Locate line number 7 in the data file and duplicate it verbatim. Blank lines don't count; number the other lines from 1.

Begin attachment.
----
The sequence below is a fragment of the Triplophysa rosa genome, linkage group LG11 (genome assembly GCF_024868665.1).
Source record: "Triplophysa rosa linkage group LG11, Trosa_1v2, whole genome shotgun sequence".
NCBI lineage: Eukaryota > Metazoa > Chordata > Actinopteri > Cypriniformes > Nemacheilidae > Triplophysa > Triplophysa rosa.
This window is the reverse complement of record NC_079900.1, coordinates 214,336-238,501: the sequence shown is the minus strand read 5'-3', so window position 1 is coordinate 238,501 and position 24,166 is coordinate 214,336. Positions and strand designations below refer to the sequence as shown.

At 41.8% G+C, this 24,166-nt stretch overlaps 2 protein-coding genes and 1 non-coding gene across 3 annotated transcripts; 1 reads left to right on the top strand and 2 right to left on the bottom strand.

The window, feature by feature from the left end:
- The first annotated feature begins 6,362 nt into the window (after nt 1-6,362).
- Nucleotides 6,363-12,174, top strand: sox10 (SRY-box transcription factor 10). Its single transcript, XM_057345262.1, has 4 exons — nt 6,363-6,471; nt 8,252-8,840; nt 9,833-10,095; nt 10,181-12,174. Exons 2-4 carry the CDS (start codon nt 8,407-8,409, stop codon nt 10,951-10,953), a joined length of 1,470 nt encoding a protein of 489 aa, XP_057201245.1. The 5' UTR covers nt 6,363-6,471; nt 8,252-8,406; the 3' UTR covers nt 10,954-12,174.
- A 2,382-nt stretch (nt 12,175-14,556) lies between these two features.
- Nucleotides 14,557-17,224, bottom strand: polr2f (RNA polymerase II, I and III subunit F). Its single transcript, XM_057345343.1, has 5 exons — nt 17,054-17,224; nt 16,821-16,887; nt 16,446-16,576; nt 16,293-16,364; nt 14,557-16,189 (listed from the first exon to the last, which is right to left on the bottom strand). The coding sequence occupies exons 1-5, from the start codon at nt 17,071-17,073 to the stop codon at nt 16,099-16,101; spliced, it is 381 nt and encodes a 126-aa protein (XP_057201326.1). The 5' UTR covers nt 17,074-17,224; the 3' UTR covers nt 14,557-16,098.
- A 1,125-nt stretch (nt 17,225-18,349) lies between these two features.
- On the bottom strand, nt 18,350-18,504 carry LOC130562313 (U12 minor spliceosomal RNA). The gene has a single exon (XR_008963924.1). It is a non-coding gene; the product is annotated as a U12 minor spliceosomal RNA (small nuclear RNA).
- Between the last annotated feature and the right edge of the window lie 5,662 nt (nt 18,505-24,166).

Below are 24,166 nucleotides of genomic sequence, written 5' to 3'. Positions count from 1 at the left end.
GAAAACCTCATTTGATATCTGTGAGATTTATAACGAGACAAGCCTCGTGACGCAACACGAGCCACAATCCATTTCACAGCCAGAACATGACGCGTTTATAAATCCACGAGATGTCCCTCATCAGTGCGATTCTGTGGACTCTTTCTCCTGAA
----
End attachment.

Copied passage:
- The first annotated feature begins 6,362 nt into the window (after nt 1-6,362).